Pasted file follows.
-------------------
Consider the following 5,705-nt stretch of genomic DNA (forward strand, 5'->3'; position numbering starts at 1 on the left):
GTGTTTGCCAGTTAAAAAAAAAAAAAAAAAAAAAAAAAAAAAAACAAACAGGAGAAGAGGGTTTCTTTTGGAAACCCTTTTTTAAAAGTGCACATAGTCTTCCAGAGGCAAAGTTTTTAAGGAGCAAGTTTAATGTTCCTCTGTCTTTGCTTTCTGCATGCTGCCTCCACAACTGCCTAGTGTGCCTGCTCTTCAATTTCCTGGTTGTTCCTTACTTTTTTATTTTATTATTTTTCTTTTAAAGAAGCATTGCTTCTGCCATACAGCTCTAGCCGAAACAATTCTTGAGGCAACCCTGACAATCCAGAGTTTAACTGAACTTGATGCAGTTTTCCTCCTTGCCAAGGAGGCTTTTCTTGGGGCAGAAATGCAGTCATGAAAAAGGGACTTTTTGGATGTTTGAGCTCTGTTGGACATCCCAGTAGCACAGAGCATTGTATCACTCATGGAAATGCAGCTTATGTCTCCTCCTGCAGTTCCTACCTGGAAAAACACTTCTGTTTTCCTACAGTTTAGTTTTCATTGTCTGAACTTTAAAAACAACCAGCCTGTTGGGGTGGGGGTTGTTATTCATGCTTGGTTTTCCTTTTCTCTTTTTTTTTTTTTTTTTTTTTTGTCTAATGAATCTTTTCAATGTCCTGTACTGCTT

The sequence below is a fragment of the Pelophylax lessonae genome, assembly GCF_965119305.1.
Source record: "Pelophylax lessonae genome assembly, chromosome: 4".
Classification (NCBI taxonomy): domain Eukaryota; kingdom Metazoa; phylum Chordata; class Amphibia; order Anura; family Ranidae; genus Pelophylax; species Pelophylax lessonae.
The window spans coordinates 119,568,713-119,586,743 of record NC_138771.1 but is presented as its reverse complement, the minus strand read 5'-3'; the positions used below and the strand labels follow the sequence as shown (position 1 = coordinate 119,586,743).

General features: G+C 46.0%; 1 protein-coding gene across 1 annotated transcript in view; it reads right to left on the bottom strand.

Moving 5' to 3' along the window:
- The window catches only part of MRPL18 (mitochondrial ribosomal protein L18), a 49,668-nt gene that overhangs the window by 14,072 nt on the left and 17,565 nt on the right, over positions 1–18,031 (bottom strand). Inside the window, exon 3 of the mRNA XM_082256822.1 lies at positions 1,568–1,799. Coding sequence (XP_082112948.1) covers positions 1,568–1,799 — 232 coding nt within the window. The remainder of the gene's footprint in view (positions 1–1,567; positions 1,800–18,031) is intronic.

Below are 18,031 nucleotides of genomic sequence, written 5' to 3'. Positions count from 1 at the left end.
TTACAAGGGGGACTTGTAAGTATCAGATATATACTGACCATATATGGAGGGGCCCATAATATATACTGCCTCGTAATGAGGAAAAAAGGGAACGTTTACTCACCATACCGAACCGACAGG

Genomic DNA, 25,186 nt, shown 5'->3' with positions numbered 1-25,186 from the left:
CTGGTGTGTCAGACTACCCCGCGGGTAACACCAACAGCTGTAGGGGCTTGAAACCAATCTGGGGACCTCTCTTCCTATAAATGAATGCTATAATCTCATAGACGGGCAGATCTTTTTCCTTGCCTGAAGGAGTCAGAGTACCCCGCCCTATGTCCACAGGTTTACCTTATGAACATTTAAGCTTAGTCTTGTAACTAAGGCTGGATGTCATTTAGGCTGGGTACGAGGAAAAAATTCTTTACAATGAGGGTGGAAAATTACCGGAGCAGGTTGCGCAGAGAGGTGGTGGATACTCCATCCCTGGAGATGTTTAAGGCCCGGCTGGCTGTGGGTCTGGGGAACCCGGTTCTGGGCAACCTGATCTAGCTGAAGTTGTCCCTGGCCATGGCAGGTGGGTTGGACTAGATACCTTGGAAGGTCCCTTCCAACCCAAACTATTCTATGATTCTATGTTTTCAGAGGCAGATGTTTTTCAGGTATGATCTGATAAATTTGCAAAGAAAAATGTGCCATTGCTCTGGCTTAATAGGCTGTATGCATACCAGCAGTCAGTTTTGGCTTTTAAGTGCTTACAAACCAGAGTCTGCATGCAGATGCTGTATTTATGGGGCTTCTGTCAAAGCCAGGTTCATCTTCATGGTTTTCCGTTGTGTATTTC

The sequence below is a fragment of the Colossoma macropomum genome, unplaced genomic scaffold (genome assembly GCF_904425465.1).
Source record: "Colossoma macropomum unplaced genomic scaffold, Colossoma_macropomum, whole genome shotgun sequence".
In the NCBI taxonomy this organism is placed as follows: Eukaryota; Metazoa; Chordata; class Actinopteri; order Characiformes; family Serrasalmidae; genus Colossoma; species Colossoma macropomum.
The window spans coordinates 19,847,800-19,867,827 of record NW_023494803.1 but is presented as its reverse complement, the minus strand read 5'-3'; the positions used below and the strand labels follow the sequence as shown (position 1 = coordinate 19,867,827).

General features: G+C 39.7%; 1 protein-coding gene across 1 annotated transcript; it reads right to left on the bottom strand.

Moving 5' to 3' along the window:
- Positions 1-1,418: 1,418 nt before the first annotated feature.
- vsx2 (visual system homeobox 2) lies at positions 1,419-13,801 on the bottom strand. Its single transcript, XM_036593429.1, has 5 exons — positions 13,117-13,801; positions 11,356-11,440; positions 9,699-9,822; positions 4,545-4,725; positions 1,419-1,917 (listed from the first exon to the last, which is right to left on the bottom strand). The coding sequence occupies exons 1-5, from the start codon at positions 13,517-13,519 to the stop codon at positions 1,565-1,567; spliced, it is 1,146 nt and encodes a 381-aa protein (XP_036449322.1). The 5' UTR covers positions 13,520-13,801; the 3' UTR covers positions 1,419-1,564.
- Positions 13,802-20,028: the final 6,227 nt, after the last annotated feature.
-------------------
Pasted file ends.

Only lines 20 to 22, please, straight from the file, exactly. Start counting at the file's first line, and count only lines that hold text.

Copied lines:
- Positions 1-1,418: 1,418 nt before the first annotated feature.
- vsx2 (visual system homeobox 2) lies at positions 1,419-13,801 on the bottom strand. Its single transcript, XM_036593429.1, has 5 exons — positions 13,117-13,801; positions 11,356-11,440; positions 9,699-9,822; positions 4,545-4,725; positions 1,419-1,917 (listed from the first exon to the last, which is right to left on the bottom strand). The coding sequence occupies exons 1-5, from the start codon at positions 13,517-13,519 to the stop codon at positions 1,565-1,567; spliced, it is 1,146 nt and encodes a 381-aa protein (XP_036449322.1). The 5' UTR covers positions 13,520-13,801; the 3' UTR covers positions 1,419-1,564.
- Positions 13,802-20,028: the final 6,227 nt, after the last annotated feature.